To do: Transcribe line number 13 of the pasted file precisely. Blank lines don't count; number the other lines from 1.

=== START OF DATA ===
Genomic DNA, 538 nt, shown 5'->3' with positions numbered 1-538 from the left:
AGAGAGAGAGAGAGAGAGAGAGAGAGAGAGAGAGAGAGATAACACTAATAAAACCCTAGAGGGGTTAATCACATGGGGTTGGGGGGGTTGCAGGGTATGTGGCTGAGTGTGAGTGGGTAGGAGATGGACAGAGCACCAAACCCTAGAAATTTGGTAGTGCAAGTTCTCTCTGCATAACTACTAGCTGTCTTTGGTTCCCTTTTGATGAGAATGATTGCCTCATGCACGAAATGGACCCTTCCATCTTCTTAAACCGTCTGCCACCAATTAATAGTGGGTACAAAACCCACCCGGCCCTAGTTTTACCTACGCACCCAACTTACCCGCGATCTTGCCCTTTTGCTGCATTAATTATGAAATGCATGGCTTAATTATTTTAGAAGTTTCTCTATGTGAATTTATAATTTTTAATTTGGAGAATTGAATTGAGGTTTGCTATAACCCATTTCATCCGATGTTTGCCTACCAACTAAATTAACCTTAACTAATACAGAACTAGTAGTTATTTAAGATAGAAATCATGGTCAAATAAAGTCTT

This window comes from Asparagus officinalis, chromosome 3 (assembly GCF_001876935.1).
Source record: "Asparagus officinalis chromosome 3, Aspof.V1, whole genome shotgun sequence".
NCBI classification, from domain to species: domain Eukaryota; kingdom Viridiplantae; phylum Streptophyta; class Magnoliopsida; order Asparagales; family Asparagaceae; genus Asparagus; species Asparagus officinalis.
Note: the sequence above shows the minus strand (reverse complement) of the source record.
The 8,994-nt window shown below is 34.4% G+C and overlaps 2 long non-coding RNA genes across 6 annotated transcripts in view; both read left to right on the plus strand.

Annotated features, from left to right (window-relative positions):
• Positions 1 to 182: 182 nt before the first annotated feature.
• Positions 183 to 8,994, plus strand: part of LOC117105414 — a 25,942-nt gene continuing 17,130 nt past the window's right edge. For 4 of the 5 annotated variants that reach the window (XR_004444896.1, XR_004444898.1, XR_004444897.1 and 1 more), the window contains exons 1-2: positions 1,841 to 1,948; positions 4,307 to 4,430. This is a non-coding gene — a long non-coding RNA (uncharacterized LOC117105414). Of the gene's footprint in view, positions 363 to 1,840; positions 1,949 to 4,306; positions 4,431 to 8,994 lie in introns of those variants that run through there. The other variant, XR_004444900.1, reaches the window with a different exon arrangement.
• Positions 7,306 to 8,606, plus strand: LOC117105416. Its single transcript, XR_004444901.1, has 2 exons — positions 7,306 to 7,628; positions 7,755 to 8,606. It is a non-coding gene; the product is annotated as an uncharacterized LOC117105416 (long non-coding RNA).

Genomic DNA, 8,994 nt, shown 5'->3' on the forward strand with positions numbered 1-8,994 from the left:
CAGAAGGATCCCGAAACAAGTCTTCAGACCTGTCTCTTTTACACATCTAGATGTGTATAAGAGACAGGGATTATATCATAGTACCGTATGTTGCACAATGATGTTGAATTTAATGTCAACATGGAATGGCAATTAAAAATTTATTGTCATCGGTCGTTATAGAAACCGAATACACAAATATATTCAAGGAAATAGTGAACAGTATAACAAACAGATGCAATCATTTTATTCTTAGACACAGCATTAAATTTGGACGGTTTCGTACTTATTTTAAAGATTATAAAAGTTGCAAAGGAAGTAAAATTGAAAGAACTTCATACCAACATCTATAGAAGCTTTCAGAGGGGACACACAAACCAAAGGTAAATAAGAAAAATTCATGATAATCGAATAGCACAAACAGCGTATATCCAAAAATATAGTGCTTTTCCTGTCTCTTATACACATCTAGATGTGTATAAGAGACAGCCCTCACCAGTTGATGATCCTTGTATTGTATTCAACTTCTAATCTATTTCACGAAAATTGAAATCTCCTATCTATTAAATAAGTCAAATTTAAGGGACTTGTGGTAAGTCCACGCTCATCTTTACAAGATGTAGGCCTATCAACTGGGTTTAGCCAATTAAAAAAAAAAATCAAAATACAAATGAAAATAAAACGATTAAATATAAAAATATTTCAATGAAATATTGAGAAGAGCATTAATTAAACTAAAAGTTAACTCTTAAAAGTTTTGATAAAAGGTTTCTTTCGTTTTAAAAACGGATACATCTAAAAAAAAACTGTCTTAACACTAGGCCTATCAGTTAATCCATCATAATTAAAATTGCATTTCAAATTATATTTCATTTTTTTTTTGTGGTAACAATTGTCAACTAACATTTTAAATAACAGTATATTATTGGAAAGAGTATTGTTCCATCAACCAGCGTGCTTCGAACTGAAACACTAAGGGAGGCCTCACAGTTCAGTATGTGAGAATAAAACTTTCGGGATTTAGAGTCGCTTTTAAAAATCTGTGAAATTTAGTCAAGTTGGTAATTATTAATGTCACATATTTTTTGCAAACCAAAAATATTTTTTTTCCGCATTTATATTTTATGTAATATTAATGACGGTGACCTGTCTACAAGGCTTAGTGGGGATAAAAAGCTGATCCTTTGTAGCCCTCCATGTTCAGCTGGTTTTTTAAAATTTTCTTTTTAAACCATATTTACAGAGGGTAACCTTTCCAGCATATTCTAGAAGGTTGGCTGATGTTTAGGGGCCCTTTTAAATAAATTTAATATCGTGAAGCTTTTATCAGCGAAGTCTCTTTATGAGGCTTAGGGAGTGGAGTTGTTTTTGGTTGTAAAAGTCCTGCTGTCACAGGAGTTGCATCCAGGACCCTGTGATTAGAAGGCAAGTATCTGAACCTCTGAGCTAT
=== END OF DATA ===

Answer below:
CAGAAGGATCCCGAAACAAGTCTTCAGACCTGTCTCTTTTACACATCTAGATGTGTATAAGAGACAGGGATTATATCATAGTACCGTATGTTGCACAATGATGTTGAATTTAATGTCAACATGGAATGGCAATTAAAAATTTATTGTCATCGGTCGTTATAGAAACCGAATACACAAATATATTCAAGGAAATAGTGAACAGTATAACAAACAGATGCAATCATTTTATTCTTAGACACAGCATTAAATTTGGACGGTTTCGTACTTATTTTAAAGATTATAAAAGTTGCAAAGGAAGTAAAATTGAAAGAACTTCATACCAACATCTATAGAAGCTTTCAGAGGGGACACACAAACCAAAGGTAAATAAGAAAAATTCATGATAATCGAATAGCACAAACAGCGTATATCCAAAAATATAGTGCTTTTCCTGTCTCTTATACACATCTAGATGTGTATAAGAGACAGCCCTCACCAGTTGATGATCCTTGTATTGTATTCAACTTCTAATCTATTTCACGAAAATTGAAATCTCCTATCTATTAAATAAGTCAAATTTAAGGGACTTGTGGTAAGTCCACGCTCATCTTTACAAGATGTAGGCCTATCAACTGGGTTTAGCCAATTAAAAAAAAAAATCAAAATACAAATGAAAATAAAACGATTAAATATAAAAATATTTCAATGAAATATTGAGAAGAGCATTAATTAAACTAAAAGTTAACTCTTAAAAGTTTTGATAAAAGGTTTCTTTCGTTTTAAAAACGGATACATCTAAAAAAAAACTGTCTTAACACTAGGCCTATCAGTTAATCCATCATAATTAAAATTGCATTTCAAATTATATTTCATTTTTTTTTTGTGGTAACAATTGTCAACTAACATTTTAAATAACAGTATATTATTGGAAAGAGTATTGTTCCATCAACCAGCGTGCTTCGAACTGAAACACTAAGGGAGGCCTCACAGTTCAGTATGTGAGAATAAAACTTTCGGGATTTAGAGTCGCTTTTAAAAATCTGTGAAATTTAGTCAAGTTGGTAATTATTAATGTCACATATTTTTTGCAAACCAAAAATATTTTTTTTCCGCATTTATATTTTATGTAATATTAATGACGGTGACCTGTCTACAAGGCTTAGTGGGGATAAAAAGCTGATCCTTTGTAGCCCTCCATGTTCAGCTGGTTTTTTAAAATTTTCTTTTTAAACCATATTTACAGAGGGTAACCTTTCCAGCATATTCTAGAAGGTTGGCTGATGTTTAGGGGCCCTTTTAAATAAATTTAATATCGTGAAGCTTTTATCAGCGAAGTCTCTTTATGAGGCTTAGGGAGTGGAGTTGTTTTTGGTTGTAAAAGTCCTGCTGTCACAGGAGTTGCATCCAGGACCCTGTGATTAGAAGGCAAGTATCTGAACCTCTGAGCTAT